spread by a parasitic worm) was eradicated. However, some 30 percent of the
lowland by the rivers in Guangdong still remained to be brought into sustained
productive use. This consists of widely scattered land in small pockets, or
especially low-lying and not amenable to reclamation by other measures. Similarly,
in the coastal zone, despite the use of pumping stations for drainage and
irrigation, crops yields remained low owing to high water tables and salination.
The dyke-pond system has proven effective in transforming those waterlogged
lowlands into productive sites. Fishponds were dug and the excavated sediment
used to construct raised dykes and fields.
Scientists in the Guangzhou Institute of Geography started a research project
in the early 1970s supported by the United Nations University [1-3, 5]. They
established an experimental station in Shunde County in the heart of the dyke-pond
region to study energy flow and material cycles in the newly established dyke-pond
systems, and were able to document the successes .
Turning water-logged lowlands into productive dyke-pond systems
Deqing County, 240 km west of Guangzhou is one of the most seriously eroded
regions in the Province. Many watercourses got silted up and the streambeds
became higher than the surrounding fields, with the result that about 10 percent
of the fields were waterlogged. Two tracts of lowlands were selected for introducing
the dyke-pond systems in 1979.
The first, a 19 ha tract called Liangqintang normally yielded a single rice
crop yearly, and was used for fish culture during the high-water season. Productivity
was low, no more than 3.75 tonnes of rice/ha and 0.75 tonnes of fish/ha. Often,
production failed altogether; and people referred to it as “a tract of three
harvests in ten years”.
The tract was converted to a dyke-pond system growing bananas and elephant
grass (for fish feed). A small distillery and pigsties were constructed next
to the pond. The distiller’s grain was fed to the pigs and the pig wastes
emptied into the pond. The 1981 fish harvest reached 3.0 tonnes/ha. In 1982,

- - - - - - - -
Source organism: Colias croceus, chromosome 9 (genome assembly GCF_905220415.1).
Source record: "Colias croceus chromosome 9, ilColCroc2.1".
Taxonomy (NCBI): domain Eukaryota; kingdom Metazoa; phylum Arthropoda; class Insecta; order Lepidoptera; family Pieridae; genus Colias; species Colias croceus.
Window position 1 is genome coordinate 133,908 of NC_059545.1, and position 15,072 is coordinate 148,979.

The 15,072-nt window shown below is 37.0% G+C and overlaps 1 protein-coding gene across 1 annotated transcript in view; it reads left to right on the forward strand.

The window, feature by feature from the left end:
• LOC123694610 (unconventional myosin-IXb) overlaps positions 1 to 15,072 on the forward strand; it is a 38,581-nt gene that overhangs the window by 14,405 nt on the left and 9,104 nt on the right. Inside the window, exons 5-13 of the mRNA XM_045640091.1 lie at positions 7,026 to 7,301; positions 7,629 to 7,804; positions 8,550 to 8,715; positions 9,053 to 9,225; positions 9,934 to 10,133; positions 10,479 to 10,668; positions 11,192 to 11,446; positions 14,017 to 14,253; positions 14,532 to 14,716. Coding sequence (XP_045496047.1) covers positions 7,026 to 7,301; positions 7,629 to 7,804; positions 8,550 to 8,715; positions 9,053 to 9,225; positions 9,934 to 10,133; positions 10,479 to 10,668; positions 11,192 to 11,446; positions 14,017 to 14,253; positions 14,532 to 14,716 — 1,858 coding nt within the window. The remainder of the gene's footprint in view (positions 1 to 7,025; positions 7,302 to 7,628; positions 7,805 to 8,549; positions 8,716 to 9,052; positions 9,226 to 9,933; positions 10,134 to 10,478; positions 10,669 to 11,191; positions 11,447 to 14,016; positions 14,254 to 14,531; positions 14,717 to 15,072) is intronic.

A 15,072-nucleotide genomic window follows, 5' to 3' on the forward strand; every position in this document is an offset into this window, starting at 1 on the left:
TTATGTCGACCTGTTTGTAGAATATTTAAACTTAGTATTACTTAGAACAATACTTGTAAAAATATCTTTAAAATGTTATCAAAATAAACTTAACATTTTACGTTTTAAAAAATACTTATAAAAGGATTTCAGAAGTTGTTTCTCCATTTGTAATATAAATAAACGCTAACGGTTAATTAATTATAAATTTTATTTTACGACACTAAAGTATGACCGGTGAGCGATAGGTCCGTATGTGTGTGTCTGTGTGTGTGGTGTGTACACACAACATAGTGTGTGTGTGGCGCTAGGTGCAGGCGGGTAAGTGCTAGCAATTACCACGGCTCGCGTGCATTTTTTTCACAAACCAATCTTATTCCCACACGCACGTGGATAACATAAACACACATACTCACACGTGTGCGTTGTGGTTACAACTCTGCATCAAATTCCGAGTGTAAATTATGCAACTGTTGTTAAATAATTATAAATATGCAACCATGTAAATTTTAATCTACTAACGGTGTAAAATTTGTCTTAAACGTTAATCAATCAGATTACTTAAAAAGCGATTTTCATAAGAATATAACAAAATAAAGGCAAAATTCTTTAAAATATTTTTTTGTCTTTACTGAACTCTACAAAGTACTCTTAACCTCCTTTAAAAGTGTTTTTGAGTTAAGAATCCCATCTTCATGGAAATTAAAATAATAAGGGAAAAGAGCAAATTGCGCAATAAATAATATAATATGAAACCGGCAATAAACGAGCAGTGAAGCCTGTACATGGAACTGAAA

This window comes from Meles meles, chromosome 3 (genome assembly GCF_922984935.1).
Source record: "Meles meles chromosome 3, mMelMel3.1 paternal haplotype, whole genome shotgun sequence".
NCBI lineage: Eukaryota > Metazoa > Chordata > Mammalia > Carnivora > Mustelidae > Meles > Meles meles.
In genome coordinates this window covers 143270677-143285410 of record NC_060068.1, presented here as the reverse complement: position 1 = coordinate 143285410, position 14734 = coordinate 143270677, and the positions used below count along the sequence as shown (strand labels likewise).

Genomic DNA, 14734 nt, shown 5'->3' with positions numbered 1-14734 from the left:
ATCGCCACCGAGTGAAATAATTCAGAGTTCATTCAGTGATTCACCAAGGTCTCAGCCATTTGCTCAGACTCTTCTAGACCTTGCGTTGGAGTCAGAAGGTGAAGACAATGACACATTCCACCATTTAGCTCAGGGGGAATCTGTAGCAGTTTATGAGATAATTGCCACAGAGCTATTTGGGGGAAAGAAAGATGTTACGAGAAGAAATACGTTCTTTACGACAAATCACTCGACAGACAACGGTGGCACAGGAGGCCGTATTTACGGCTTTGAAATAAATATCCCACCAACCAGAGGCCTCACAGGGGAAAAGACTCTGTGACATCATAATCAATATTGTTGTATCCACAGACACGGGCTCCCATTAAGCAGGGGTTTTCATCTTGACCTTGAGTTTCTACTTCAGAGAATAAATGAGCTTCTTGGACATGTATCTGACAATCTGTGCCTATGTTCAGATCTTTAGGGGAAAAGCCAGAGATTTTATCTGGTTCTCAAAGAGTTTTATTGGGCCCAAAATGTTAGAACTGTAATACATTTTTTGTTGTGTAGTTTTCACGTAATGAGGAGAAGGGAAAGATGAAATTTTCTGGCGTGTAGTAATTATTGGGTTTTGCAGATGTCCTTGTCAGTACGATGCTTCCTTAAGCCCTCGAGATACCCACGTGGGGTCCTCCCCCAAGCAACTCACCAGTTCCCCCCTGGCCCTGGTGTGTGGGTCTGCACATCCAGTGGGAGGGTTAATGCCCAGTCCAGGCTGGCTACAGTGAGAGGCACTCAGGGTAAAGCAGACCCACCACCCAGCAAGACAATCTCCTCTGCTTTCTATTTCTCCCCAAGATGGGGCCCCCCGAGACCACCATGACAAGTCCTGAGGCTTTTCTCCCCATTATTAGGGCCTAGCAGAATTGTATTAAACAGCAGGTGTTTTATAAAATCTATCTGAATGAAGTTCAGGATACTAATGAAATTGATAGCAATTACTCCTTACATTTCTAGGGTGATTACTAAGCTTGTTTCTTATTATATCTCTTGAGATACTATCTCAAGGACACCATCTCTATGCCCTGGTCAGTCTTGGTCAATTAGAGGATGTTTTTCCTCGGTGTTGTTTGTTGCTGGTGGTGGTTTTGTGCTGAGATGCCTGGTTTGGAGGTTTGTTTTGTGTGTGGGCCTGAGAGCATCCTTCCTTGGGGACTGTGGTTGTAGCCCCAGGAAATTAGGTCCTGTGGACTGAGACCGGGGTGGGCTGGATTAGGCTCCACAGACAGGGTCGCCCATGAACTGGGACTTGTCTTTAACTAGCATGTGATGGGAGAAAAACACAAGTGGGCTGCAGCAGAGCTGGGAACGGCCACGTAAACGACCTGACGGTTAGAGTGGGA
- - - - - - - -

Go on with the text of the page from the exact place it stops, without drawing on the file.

the total harvests (over all 19 ha) jumped dramatically to 125 tonnes of fish,
150 tonnes of bananas, and 75 tonnes of pork, not counting large amounts of
vegetables. The net income for 1981 was already 7.6 times higher than in 1978
before the project began.
The second site selected in Deqing County was a tract of 2.7 ha of seasonally
flooded lowland along the Xijiang River in Quianhoujie Village. It was converted
into a mulberry dyke-pond with some vegetables. A pigsty was constructed near
the pond. Mulberry leaves were fed to silkworms, the silkworm excrement and
pig manure were emptied into the pond. The pond mud was used periodically
to fertilize the dyke soil. By 1982, the net income increased 200 percent
from 1981; and that in 1983 was 60 percent higher than 1982.
Doumen County, located in the southwestern part of the Zhujian Delta, has
40 percent of its land at 0.2 to 0.8 m below sea level. Electric pumps are
commonly used to remove water from low-producing rice and sugarcane fields.
A variety of dyke-ponds were successfully installed in the late 1970s, which
then spread to the whole country.
The low-lying fields at Anfenwei in east Doumen are inundated annually for
several months. Since 1979, 6 ha of fish ponds were dug to a depth of 2.5
to 3 m and the mud removed was spread over the fields at an average rate of
750 m3/ha/year. After several years, the fields were raised to
sea level and no longer water-logged. The fields were planted in a rice-sugarcane
rotation and interplanted with vegetables. Pigs and poultry were raised close
to the ponds and their excrement emptied into the ponds. Rice yields increased
from 6 tonnes/ha/year to 7.5 tonnes/ha/year, and 4 tonnes of fish were harvested
in addition to pigs and poultry. Electricity bills were reduced 20 to 30 percent
annually because of decreased need for drainage pumping. Up to 1982, at least
700 ha of fish ponds have been dug in the entire county, and about 10 000
ha of low-lying fields have been elevated.
The Chenhai-Raoping district of 48.6 km2 situated between Changhai
and Raoping Counties in east Guangdong Province resulted from a reclamation
and farming project completed in 1971. However, much of the area is still
A research team from the Guangzhou Institute of Geography designed an integrated
development programme including the dyke-pond system , and put the programme
into operation in 1983. By 1987, remarkable improvements were achieved in
all aspects, including the dyke-pond system. A total of 262 ha of ponds had
been constructed yielding 5.805 tonnes fish/ha at a value of 6.08 million
Yuan/year. Considerable amounts of vegetables and forage crops were also harvested
from the dykes.
Dyke-pond system under pressure from industrial growth
These remarkable successes were not followed up, however. Practically all
the academics involved in the dyke-pond projects had soon retired or were
near retirement, and market forces and other pressures of rapid industrialisation
came into play.